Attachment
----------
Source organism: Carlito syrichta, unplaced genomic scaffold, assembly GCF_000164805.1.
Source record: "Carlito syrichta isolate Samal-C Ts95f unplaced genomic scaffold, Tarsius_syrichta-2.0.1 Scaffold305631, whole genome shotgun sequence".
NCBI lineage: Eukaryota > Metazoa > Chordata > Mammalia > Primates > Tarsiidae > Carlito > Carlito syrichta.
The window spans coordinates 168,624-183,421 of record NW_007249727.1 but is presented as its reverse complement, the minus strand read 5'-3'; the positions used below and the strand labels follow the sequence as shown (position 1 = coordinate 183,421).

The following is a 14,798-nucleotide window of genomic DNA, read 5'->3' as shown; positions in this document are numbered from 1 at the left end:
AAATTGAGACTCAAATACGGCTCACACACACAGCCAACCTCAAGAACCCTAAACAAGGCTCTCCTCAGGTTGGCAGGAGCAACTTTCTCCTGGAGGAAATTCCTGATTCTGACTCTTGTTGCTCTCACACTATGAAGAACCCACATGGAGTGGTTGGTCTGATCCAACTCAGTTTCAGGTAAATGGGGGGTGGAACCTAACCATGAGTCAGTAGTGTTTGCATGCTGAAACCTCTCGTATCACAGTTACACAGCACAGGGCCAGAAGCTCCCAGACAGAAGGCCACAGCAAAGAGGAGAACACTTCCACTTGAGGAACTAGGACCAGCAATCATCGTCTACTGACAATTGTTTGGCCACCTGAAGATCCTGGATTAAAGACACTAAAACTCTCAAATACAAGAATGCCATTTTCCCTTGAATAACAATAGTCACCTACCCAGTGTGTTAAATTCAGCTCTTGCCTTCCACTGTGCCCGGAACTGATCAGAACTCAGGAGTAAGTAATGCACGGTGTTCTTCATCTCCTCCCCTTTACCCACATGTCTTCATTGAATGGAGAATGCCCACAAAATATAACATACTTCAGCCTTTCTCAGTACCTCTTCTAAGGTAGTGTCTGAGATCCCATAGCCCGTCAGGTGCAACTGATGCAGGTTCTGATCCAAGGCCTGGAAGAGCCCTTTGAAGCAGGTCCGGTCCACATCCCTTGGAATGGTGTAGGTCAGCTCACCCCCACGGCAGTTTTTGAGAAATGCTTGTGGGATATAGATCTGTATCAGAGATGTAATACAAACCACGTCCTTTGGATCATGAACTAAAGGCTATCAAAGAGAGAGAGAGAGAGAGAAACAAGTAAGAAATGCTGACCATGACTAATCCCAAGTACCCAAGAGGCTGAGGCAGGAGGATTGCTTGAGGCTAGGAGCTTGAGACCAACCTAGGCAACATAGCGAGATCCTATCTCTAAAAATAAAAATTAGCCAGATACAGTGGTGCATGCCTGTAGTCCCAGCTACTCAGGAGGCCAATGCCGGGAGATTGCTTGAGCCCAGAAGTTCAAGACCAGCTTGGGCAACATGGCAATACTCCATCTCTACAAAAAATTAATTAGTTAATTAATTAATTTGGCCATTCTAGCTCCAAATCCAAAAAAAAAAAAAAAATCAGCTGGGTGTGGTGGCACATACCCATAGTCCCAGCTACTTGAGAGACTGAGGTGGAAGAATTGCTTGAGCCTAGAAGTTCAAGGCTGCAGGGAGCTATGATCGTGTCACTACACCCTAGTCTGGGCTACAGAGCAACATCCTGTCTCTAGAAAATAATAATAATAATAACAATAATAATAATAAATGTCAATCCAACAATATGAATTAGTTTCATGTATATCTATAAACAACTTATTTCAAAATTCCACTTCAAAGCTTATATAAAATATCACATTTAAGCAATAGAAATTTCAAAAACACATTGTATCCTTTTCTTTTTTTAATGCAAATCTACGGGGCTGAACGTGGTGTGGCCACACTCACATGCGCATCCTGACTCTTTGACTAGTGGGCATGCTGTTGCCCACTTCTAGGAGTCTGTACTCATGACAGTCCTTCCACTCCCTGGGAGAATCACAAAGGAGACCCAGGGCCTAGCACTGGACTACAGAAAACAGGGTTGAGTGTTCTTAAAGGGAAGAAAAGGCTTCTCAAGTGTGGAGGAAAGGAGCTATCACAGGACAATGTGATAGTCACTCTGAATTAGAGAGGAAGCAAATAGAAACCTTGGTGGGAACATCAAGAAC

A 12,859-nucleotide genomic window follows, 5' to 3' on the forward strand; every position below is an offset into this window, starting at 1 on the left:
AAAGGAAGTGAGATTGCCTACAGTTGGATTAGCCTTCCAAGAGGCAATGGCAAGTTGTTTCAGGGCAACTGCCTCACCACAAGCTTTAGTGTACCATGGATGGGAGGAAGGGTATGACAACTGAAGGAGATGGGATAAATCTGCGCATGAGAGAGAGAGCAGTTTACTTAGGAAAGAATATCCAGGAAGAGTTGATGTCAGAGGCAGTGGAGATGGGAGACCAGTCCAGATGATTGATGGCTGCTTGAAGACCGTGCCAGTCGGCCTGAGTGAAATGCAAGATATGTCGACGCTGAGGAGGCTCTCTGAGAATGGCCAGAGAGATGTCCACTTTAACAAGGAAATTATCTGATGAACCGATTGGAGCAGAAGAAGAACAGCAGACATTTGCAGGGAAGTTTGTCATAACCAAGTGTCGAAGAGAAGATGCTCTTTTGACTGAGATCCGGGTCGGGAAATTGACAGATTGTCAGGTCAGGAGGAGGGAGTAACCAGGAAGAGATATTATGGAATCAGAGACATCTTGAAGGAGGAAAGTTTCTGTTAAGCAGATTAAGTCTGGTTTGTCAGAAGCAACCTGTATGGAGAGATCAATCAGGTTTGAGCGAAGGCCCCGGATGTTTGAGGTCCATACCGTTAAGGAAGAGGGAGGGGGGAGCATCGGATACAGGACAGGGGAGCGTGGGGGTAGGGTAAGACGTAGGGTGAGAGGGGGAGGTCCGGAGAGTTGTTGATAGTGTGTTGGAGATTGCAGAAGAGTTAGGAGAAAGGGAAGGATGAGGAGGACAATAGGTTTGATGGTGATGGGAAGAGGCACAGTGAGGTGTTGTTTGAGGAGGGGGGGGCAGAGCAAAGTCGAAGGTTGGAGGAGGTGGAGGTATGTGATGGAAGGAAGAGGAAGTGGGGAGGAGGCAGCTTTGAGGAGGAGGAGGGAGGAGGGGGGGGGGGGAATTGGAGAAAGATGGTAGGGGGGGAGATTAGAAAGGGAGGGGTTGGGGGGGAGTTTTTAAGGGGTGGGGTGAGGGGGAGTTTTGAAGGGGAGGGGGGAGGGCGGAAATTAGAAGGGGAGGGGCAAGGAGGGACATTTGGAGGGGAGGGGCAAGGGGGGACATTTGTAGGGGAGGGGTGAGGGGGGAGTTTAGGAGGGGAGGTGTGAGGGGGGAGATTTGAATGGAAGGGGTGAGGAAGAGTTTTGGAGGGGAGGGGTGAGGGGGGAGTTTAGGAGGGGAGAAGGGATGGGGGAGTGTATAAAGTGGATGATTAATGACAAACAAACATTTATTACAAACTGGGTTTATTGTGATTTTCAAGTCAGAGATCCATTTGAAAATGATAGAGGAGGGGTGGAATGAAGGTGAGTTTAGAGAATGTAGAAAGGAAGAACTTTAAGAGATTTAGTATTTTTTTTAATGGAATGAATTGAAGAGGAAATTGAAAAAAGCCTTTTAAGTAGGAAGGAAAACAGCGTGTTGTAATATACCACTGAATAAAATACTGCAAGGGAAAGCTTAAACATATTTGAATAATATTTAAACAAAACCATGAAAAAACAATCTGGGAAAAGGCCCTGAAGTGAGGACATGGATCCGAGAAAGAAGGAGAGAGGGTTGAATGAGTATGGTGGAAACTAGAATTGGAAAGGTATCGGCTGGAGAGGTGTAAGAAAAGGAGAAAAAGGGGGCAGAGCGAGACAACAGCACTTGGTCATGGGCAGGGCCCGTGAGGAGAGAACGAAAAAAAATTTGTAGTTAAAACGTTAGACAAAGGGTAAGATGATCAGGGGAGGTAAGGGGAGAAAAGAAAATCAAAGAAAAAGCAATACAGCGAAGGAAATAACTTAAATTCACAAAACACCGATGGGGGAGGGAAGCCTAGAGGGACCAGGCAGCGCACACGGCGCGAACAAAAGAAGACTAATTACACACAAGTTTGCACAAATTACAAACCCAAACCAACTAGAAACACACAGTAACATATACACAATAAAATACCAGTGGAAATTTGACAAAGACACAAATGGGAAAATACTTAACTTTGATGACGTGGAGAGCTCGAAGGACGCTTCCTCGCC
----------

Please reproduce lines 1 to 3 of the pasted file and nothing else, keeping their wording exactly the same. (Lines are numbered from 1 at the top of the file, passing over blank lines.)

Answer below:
Source organism: Carlito syrichta, unplaced genomic scaffold, assembly GCF_000164805.1.
Source record: "Carlito syrichta isolate Samal-C Ts95f unplaced genomic scaffold, Tarsius_syrichta-2.0.1 Scaffold305631, whole genome shotgun sequence".
NCBI lineage: Eukaryota > Metazoa > Chordata > Mammalia > Primates > Tarsiidae > Carlito > Carlito syrichta.